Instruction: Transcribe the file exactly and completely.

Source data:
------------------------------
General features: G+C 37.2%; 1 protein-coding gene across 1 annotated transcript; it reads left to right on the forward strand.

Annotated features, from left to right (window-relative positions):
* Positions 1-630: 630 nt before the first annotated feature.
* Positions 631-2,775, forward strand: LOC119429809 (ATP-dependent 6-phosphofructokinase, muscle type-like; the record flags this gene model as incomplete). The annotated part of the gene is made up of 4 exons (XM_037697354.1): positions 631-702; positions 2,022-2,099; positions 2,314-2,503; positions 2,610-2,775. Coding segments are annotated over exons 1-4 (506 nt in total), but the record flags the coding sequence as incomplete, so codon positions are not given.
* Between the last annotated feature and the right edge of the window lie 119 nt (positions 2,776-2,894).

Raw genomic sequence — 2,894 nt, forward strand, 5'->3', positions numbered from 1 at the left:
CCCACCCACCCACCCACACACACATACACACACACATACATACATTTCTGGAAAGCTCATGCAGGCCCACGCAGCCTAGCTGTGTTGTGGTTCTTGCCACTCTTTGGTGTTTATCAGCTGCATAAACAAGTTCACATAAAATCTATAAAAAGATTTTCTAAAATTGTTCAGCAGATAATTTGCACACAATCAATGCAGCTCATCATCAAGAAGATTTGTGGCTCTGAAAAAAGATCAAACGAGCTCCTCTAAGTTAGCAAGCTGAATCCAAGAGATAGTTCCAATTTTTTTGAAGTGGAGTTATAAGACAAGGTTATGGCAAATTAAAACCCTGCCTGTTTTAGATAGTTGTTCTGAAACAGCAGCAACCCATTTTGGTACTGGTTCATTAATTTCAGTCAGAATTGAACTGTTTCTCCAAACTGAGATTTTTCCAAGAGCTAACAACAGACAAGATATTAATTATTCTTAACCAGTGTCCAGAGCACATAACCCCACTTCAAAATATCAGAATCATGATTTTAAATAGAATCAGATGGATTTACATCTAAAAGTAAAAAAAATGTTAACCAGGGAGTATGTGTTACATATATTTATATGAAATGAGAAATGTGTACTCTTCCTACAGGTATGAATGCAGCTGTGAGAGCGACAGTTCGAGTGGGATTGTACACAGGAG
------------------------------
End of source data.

General features: G+C 37.2%; 1 protein-coding gene across 1 annotated transcript; it reads left to right on the forward strand.

Annotated features, from left to right (window-relative positions):
* Positions 1-630: 630 nt before the first annotated feature.
* Positions 631-2,775, forward strand: LOC119429809 (ATP-dependent 6-phosphofructokinase, muscle type-like; the record flags this gene model as incomplete). The annotated part of the gene is made up of 4 exons (XM_037697354.1): positions 631-702; positions 2,022-2,099; positions 2,314-2,503; positions 2,610-2,775. Coding segments are annotated over exons 1-4 (506 nt in total), but the record flags the coding sequence as incomplete, so codon positions are not given.
* Between the last annotated feature and the right edge of the window lie 119 nt (positions 2,776-2,894).

Raw genomic sequence — 2,894 nt, forward strand, 5'->3', positions numbered from 1 at the left:
CCCACCCACCCACCCACACACACATACACACACACATACATACATTTCTGGAAAGCTCATGCAGGCCCACGCAGCCTAGCTGTGTTGTGGTTCTTGCCACTCTTTGGTGTTTATCAGCTGCATAAACAAGTTCACATAAAATCTATAAAAAGATTTTCTAAAATTGTTCAGCAGATAATTTGCACACAATCAATGCAGCTCATCATCAAGAAGATTTGTGGCTCTGAAAAAAGATCAAACGAGCTCCTCTAAGTTAGCAAGCTGAATCCAAGAGATAGTTCCAATTTTTTTGAAGTGGAGTTATAAGACAAGGTTATGGCAAATTAAAACCCTGCCTGTTTTAGATAGTTGTTCTGAAACAGCAGCAACCCATTTTGGTACTGGTTCATTAATTTCAGTCAGAATTGAACTGTTTCTCCAAACTGAGATTTTTCCAAGAGCTAACAACAGACAAGATATTAATTATTCTTAACCAGTGTCCAGAGCACATAACCCCACTTCAAAATATCAGAATCATGATTTTAAATAGAATCAGATGGATTTACATCTAAAAGTAAAAAAAATGTTAACCAGGGAGTATGTGTTACATATATTTATATGAAATGAGAAATGTGTACTCTTCCTACAGGTATGAATGCAGCTGTGAGAGCGACAGTTCGAGTGGGATTGTACACAGGAG